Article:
cover image No Lease on Life

No Lease on Life

Lynne Tillman. Houghton Mifflin Harcourt (HMH), $21 (192pp) ISBN 978-0-15-100272-6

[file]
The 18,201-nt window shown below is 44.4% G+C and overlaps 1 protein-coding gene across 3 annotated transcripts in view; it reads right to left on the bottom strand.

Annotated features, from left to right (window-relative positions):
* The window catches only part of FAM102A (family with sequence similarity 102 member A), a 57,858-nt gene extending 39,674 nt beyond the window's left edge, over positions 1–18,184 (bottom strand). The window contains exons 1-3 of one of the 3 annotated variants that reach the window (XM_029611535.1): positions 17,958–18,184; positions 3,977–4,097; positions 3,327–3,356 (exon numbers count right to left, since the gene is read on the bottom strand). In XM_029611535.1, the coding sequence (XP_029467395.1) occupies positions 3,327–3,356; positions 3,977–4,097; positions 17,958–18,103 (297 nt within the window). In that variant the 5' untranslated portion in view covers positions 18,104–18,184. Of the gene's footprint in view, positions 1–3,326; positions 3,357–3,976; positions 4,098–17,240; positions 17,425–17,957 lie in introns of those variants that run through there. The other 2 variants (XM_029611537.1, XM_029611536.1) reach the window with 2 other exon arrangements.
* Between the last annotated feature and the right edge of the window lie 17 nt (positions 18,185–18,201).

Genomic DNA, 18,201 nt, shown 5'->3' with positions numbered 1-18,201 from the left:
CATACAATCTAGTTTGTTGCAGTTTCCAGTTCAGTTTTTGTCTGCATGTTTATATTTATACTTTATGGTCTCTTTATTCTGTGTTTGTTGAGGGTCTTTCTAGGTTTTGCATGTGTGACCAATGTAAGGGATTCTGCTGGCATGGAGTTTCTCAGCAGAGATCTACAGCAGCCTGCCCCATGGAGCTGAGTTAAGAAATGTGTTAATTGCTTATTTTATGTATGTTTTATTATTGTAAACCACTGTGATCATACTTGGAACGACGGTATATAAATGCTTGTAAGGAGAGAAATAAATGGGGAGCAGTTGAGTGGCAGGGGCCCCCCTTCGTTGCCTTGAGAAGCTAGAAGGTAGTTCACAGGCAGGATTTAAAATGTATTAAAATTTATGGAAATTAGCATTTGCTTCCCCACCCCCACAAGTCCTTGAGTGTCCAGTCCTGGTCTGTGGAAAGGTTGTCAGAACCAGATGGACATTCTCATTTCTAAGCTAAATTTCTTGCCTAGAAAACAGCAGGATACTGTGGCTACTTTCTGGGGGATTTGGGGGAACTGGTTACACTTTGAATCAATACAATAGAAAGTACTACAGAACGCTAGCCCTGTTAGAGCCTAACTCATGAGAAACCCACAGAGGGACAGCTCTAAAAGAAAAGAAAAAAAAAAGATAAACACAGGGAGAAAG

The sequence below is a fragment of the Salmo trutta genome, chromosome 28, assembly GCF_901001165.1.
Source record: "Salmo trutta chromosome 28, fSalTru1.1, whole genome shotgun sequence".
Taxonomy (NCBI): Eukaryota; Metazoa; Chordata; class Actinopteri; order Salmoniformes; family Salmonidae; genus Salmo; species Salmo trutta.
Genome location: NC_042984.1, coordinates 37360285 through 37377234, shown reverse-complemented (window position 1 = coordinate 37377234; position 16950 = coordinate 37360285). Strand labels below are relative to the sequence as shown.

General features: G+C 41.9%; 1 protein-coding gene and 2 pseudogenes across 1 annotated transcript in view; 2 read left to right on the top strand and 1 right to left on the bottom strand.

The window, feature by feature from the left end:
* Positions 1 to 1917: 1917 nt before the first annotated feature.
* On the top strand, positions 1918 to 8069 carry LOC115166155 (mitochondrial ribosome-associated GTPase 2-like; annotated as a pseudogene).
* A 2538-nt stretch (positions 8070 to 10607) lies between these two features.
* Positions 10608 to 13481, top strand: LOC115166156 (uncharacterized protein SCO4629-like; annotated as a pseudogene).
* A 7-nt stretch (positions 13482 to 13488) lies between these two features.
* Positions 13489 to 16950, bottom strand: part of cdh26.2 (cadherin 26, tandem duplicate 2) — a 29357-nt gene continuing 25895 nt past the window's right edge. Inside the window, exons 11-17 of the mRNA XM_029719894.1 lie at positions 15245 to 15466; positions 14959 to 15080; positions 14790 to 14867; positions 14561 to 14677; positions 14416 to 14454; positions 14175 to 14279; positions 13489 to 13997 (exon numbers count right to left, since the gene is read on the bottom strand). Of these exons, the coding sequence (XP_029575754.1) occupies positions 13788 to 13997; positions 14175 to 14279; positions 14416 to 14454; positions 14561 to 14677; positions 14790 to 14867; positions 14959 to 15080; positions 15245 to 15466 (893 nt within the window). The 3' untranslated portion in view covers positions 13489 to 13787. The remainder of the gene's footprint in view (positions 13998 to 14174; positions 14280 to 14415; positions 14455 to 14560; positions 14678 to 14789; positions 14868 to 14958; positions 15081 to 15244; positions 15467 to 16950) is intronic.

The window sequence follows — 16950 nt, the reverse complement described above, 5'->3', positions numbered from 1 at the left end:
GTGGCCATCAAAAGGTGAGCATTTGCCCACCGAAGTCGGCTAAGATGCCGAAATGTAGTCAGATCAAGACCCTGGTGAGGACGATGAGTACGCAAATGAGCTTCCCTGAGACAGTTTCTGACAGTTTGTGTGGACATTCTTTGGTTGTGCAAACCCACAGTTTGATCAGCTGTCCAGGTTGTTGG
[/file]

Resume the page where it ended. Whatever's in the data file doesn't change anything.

New Yorker Elizabeth Hall's thoughts are dominated by the things that annoy her: ""fools, landlords, enemies, and junkies""--and they're just a start. In Tillman's (Haunted Houses) awkward day-in-the-life amble, such irritants as people who take up two seats on the subway and postal clerks with long fingernails make up the body of the tale, along with the various complaints that Elizabeth lodges to correct them. But from page one, when we first meet Elizabeth sitting at the window of her East Village apartment at 5 a.m. spinning gruesome revenge fantasies about the noisy hoodlums in the street, the futility of her crusade is obvious. Luckily, Elizabeth has interesting neighbors (a decrepit Swiss woman who is convinced she is being tailed by police from her native land, a homeless man who goes on about the kindness of his friends, a young addicted prostitute), and their unusual voices and vivid stories enliven Tillman's otherwise spare, occasionally monotonous prose. Elizabeth seems unchanged by the real hardships suffered by the people living in her low-rent neighborhood: by the novel's end, she's back at the window, furious (and now throwing eggs) at those making a racket in the street. The farcical circularity of Elizabeth's woes is, of course, the point, although Tillman's attitude toward Elizabeth remains a mystery. Lacking a strong narrative drive or a sympathetic protagonist, this novel is nonetheless graced by flashes of bilious wit, a series of funny, inconsequential jokes and an appealingly loopy milieu. Rights: Joy Harris Agency. (Jan.)